Choose carefully who you tell and how you tell it. As I said earlier, a lot of people do not understand. They are stuck in the last century where it was a considered a death sentence. What you want to avoid is the situation where you end up playing things down in order to keep friends happy, feeling guilty for upsetting their healthy worlds, and you don’t want constant questions. Nor do you want people to stay away, thinking you’re inundated with well-wishers. I say ‘you’, I mean your wife more than anyone.

I hope she will become an active member of the forums here. It’s a wonderfully supportive ‘community’ of strangers. There are also Facebook groups she may later want to look out for, as well as sites run by bc charities that offer online sessions for all sorts. BCNow has a fantastic nurses’ helpline, offers online support groups and runs support groups in the real world at different localities. These things are for later on - she’s still getting her head round the shock, as you are.

I wish you both all the best in whatever lies ahead. 

Jan (fortunate to have a husband who happily does ALL the housework and ‘cooking’) x


Hi Andy

Sorry to hear about your wife’s diagnosis.  When I was diagnosed with bone secondaries in sept 2020 (in the middle of chemo for primary) , I too went onto Google and nearly passed out reading the prognosis! Only to notice the article I was reading was almost 20 years old

I too am HR positive, mets to bones. Im on cycle 18 of treatment , and doing well.  Life is kinda normal apart from the endless appointments, I’m doing everything I did before diagnosis, working full-time, walking the dog, enjoying life looking forward to my summer holiday. Of course I don’t know what the next scan will reveal, but the way I look at it, my team are Keeping a close eye on me and if anything else turns up, they can deal with it. There’s more medications coming down the line, new SERD’s etc, which look extremely promising for our sub type.

Hopefully you and your wife will settle into your new routine and get on with your lives when things calm down. These forums are a great comfort, real people dealing with the same thing. 

Take care

Jools xx

It is hard for partners to watch. I know my husband has struggled. I was diagnosed in 2017 (after completing treatment for primary in 2006). I have mets in lungs and bones. The google life expectancy is scary but try to not set too much by it. My current treatment is Palbociclib, Letrozole, Goserelin, Denosumab & Pain relief. Most of the time I feel physically well, mentally and emotionally it’s harder. My husband has struggled on and off, (losing his job due to stress was a particular low point, and I truly hope your employer is more understanding) The important thing is to spend time together and however hard it is to talk to each other.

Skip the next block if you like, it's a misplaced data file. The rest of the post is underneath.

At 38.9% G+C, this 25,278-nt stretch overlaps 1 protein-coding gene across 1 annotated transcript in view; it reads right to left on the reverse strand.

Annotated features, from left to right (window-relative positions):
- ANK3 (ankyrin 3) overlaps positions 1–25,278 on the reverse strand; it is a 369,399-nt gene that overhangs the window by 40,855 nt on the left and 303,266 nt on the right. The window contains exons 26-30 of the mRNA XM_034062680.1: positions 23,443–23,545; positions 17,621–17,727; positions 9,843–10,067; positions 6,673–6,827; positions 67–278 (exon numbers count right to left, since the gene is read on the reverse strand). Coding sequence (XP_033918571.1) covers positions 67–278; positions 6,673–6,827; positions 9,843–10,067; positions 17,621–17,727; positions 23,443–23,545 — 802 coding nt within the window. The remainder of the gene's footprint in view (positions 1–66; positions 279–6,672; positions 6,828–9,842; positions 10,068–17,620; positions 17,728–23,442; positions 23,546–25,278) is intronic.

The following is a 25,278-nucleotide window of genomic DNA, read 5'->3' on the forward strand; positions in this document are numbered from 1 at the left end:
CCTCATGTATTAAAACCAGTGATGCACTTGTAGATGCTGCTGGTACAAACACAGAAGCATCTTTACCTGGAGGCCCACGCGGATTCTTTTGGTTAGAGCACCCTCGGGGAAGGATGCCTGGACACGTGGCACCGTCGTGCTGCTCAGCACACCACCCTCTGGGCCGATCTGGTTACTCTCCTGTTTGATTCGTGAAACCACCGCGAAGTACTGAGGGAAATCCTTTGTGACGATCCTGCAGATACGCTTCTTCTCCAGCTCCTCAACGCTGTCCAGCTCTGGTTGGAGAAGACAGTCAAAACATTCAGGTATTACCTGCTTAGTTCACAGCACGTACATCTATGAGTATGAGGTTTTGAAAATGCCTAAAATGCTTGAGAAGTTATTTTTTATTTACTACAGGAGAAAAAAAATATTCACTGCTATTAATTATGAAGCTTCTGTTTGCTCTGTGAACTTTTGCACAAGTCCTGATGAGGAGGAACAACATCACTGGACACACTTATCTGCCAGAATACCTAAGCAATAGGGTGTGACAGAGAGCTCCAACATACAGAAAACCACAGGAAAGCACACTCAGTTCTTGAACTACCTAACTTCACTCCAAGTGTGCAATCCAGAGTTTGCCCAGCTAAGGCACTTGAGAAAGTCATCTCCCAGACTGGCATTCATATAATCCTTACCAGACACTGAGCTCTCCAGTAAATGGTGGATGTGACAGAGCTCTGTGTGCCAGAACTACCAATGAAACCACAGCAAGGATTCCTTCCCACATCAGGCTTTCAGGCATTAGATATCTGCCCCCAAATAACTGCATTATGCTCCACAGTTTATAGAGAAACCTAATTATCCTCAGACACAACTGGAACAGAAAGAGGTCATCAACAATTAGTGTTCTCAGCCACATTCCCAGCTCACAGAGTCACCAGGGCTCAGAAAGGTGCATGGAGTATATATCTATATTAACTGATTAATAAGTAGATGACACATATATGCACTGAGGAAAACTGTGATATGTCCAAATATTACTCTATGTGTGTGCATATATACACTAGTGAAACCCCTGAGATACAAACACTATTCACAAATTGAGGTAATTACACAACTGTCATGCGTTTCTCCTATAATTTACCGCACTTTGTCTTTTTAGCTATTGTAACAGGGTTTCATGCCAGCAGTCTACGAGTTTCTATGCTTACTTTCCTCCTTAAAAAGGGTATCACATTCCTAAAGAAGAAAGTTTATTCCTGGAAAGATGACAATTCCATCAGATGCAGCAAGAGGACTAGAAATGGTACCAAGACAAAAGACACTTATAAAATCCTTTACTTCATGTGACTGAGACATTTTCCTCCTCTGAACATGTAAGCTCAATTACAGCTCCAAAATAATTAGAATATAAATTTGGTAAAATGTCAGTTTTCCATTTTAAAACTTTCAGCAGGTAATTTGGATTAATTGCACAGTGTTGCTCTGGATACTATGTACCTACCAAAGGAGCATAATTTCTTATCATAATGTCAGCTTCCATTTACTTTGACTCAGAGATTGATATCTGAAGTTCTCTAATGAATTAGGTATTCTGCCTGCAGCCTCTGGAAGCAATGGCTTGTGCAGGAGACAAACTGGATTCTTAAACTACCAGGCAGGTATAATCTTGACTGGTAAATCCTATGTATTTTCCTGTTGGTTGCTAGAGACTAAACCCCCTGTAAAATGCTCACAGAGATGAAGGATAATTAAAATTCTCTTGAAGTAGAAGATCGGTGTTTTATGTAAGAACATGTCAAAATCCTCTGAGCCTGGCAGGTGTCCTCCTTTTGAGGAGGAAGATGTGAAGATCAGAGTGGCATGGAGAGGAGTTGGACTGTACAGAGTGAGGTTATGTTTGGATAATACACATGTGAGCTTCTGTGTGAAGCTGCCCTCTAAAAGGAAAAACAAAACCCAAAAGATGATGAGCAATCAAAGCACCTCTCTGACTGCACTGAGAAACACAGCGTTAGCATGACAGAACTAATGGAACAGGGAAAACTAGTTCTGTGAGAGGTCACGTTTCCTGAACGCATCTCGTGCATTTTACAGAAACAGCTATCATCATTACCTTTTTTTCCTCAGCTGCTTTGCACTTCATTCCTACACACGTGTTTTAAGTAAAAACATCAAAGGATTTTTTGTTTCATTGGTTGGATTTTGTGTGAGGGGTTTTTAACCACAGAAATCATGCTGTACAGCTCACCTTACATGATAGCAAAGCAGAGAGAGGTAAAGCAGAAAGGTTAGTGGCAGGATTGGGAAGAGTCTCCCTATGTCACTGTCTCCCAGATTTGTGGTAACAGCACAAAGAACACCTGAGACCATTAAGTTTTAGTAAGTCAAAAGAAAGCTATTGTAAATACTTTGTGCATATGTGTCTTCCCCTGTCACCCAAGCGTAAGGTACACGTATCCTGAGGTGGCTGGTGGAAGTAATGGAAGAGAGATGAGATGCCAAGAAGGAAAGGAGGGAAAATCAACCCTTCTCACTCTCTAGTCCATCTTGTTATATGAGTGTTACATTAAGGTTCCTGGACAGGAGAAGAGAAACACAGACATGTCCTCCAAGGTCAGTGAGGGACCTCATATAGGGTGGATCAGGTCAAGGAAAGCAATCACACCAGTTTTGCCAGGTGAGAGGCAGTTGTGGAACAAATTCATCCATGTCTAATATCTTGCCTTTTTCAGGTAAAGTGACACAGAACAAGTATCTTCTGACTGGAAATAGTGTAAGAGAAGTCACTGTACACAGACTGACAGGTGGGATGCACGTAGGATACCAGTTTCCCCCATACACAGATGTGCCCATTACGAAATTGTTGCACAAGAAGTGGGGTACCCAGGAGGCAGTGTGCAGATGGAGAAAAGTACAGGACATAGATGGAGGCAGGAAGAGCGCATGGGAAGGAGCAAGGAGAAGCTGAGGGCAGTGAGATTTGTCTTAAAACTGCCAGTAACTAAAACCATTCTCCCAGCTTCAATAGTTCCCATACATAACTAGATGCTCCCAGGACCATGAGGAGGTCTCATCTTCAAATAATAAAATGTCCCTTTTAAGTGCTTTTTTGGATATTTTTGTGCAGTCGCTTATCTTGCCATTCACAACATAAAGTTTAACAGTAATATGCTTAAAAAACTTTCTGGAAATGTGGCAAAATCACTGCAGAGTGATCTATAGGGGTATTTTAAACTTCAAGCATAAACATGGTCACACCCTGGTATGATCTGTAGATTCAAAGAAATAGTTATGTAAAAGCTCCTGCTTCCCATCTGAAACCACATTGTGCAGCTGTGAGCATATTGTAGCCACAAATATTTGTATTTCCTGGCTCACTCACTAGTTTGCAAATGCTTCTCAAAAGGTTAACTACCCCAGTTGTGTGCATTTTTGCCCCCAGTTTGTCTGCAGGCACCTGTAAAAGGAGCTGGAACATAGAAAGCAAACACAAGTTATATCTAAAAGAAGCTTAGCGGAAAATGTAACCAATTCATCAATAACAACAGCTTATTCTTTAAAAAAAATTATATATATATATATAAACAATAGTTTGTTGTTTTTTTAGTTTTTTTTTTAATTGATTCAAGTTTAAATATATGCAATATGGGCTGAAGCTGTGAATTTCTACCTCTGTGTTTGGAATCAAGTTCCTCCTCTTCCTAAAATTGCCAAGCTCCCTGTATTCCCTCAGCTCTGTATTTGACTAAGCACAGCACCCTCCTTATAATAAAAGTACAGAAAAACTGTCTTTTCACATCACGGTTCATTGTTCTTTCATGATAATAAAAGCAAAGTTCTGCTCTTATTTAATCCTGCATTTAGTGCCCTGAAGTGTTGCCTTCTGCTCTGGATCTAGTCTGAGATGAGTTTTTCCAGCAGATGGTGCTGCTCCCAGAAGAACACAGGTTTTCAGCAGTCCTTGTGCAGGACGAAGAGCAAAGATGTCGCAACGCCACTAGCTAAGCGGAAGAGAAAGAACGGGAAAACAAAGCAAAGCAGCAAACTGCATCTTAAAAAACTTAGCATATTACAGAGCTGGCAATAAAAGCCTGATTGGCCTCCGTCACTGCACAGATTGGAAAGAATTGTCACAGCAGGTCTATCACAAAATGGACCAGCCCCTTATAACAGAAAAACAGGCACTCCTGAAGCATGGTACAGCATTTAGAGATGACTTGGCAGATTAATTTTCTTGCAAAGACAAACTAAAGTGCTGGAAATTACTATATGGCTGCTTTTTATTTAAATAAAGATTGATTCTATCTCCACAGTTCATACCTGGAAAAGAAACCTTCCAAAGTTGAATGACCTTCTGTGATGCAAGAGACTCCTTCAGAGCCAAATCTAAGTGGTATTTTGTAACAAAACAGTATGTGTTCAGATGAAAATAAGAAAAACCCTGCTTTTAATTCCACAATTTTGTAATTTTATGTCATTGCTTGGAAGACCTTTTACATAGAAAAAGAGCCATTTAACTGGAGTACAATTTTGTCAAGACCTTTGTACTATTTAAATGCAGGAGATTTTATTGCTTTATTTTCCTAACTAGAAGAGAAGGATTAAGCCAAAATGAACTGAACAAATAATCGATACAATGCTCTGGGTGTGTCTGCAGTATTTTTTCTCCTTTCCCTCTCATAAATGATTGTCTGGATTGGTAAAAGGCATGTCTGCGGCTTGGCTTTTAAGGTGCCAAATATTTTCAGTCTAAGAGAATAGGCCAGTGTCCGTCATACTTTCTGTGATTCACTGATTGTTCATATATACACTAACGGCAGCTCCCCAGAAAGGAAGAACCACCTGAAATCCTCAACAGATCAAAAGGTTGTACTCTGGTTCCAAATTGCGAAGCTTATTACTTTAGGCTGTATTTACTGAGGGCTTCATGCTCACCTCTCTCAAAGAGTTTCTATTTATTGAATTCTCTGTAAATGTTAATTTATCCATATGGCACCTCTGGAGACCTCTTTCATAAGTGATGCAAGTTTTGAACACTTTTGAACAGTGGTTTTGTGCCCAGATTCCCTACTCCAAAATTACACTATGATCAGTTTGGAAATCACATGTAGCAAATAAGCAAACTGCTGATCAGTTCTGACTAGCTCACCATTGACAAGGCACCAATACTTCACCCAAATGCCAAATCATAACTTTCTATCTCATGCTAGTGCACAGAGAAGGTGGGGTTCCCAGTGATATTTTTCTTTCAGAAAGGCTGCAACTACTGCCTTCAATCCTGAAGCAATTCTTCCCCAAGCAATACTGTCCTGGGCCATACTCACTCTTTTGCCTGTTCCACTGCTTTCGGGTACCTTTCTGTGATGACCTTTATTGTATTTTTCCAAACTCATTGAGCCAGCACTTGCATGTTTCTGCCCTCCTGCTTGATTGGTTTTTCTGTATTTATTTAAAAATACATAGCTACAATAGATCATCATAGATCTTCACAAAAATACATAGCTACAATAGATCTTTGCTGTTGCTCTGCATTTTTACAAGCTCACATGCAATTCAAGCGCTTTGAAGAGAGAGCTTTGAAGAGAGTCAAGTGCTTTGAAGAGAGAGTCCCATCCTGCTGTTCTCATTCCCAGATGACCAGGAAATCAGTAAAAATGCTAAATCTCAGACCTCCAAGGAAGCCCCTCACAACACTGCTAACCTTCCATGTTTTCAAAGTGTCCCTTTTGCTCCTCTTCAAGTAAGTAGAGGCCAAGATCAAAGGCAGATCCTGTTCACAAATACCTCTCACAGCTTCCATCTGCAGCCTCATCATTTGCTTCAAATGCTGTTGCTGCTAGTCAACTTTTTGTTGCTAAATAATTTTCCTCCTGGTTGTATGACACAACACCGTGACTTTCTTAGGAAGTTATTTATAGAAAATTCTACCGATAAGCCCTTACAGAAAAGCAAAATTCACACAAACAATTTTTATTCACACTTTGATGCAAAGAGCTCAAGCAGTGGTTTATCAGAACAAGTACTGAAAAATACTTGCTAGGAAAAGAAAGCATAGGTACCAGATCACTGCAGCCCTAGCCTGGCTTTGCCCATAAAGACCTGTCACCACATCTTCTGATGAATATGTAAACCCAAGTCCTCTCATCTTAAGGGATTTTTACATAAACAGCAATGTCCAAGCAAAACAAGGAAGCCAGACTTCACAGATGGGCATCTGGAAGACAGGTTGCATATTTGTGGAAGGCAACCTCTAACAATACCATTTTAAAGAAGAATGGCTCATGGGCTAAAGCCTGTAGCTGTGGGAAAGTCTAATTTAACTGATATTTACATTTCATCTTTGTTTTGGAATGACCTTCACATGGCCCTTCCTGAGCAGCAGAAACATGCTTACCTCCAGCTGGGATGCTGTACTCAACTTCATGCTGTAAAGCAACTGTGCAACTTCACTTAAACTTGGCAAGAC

We consider ourselves very fortunate that we have been able now to both retire so we can spend time together.

The things that I have most appreciated from him are:

  1. Being an extra ear in the early oncology appointments as I was in such a state I didn’t listen properly.

  2. his encouragement to me to get my pain relief sorted (GP not oncologist).

3.being there with support but not smothering, sometimes he gets it wrong as it turns out he’s not a mind reader

  1. He does my Denosumab injections for me which is 100% better than having to go to hospital for them.

  2. being there with support but not smothering, sometimes he gets it wrong as it turns out he’s not a mind reader!

Your wife will have her own needs and desires, she may want you to be her carer or she may want you to be the sanctuary where she goes to escape all the “cancer talk”. Either way you should try to talk to each other and/or find local cancer charities that can offer counselling or other support. We are very lucky here to have Jane Scarth in Romsey who offer so much help. Also I got a lot from Penny Brohn in Bristol, also worth googling.

Good luck and I hope you find the same joy & comfort in each other that we have.

Updating my wife’s status after more than a year and with a new account.

iBrance and Kisqali worked but had side effects.
Since Oct 2022, my wife is on Verzenio(Abemaciclib) and is tolerating it well with clear scans.

Is there anyone who has been on Verzenio for many years and how are the medium to long term prospects?

Wife(Stage IV, diagnosed Jan 2022, Mets to Bones, Location: California)
denosumab (Xgeva) estrogen receptor positive
fulvestrant (Faslodex) for Breast cancer metastasized to bone, left (CMS-HCC)
goserelin (Zoladex)


Has anyone done this 3D Ultrasound? This may help my daughter who is still 20.

This year, Miller, 58, a retired industrial engineer from Pontiac, Michigan, tried something new. First, she had a conventional mammogram. Then she walked down the hall at the Barbara Ann Karmanos Cancer Institute in Detroit for a three-dimensional whole-breast ultrasound screening called SoftVue, recently granted premarket approval by the Food and Drug Administration as an add-on cancer check for dense breasts.